A lack of understanding of healthcare systems slowing shift from hospital to home care
Migrating to care at home will help curtail rising healthcare costs
The opportunity to deliver better healthcare outcomes by migrating care from hospitals to home is widely recognised.
At the current time, with hospitals struggling to recruit and retain the healthcare workers they need, the increasing number of delayed discharges and the development of preventative and personalised treatments, adoption of the home care could be very beneficial.
However, PA Consulting’s global survey of 550 leaders across public and private healthcare found that nearly two thirds (65 per cent) considered a lack of understanding of healthcare systems and pathways by medtech and pharma as slowing adoption in the next five years.
Despite global respondents to PA’s survey believing moving care from hospital to home will help curtail rising healthcare costs in the next three years, PA’s research shows a lack of understanding, collaboration, and co-development between stakeholders.
While healthcare leaders see medtech and pharma’s lack of understanding of healthcare systems as the biggest barrier, health and care professionals are wary of underdeveloped infrastructure, technological and financial implications, and clinical and reputational impact.
Opportunities and challenges
Seventy-two per cent of healthcare leaders said their organisation is prioritising at-home solutions – including diagnostics, monitoring, and advanced drug delivery systems – to provide patients with quality care while protecting capacity.
Seventy-one per cent of global healthcare leaders explained that their organisation has a strategy for migration from hospital to home but believe health and care professionals doubt that treatments delivered at home are as safe as those delivered in traditional settings.
Less than a third (28 per cent) of healthcare leaders said physicians are motivated to transition from hospital care to home despite the positive medical outcomes. In five years’ time – when it is expected that hospital at home will be mainstream – this only rises to 40 per cent.
Amanda Grantham, Healthcare Expert at PA Consulting said: “As hospital to home solutions become more economically viable, match and exceed the efficacy of treatments delivered in hospitals, and improve the experience of patients and professionals, the dynamics of healthcare will change.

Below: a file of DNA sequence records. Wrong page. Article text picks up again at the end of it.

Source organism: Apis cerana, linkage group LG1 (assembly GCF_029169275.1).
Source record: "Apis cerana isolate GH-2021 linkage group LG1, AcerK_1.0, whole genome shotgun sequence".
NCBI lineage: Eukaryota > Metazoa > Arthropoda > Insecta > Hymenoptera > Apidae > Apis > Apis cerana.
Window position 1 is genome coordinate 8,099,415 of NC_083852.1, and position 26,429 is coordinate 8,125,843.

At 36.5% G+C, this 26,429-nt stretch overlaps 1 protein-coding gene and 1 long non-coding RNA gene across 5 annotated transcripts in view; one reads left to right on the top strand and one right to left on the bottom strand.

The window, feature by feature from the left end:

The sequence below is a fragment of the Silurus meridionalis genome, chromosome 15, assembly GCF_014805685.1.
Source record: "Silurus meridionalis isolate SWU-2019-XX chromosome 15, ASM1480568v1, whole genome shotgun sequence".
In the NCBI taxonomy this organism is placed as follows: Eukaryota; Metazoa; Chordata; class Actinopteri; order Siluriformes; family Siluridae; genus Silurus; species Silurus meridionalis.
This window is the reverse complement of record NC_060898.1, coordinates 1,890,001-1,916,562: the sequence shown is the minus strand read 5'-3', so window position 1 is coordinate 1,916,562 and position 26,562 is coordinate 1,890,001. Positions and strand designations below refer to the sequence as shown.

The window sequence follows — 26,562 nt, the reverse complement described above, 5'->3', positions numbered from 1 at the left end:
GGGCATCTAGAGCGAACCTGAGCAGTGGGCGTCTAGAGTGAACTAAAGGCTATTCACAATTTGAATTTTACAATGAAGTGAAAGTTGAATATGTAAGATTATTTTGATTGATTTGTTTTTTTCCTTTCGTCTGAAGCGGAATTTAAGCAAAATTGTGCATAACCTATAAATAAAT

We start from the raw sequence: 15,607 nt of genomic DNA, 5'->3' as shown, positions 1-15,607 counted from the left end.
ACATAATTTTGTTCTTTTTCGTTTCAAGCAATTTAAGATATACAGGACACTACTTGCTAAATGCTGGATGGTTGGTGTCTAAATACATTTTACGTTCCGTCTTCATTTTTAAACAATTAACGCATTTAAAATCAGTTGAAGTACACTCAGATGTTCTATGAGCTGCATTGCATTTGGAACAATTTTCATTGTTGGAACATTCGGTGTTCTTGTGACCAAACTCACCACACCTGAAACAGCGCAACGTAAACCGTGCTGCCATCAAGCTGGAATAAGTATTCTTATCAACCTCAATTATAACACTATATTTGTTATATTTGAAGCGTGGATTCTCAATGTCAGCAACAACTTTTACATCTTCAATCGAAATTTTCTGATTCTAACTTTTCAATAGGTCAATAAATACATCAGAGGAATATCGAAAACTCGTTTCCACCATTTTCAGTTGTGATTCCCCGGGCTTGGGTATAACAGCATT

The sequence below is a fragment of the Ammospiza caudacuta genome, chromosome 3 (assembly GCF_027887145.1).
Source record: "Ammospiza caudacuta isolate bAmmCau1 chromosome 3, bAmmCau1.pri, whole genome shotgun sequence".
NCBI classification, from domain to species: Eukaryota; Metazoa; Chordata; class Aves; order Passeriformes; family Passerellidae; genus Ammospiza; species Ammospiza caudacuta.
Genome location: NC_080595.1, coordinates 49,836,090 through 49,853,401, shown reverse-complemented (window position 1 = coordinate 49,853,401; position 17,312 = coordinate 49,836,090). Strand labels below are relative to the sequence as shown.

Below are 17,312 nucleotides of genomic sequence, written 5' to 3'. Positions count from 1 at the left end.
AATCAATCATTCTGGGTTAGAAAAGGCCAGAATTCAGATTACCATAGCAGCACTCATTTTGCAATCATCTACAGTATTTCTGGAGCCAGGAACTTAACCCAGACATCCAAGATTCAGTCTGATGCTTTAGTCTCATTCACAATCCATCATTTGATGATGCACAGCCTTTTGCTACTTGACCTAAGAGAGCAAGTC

“By co-developing solutions, ecosystem stakeholders can open up market opportunities and create a win-win model that delivers value for all.”
Steps to accelerate the shift
The report highlights four keys steps that can bolster the shift from hospital to home care:
- Engaging all stakeholders to collaboratively define future care – focusing on patients and the outcomes, rather than equipment or technology
- Differentiate through experience – create better, safer and easier experiences for both patients and professionals
- Deploy digital with intention – digital solutions will more likely see widespread adoption where there is a clear link between solution and value
- Show the value – better health outcomes as a result of shifting site of care will benefit patients and reduce pressure on healthcare practitioners.
Hilary Thomas, Health and Life Sciences Expert at PA Consulting, commented: “Market leaders across the worldwide healthcare, medtech, and pharma landscape are pushing the boundaries of possibility, using breakthrough technologies, science, and data to redesign care pathways that unlock new opportunities.
“At the heart of this opportunity is shifting the site of care to the most appropriate, most economic location.”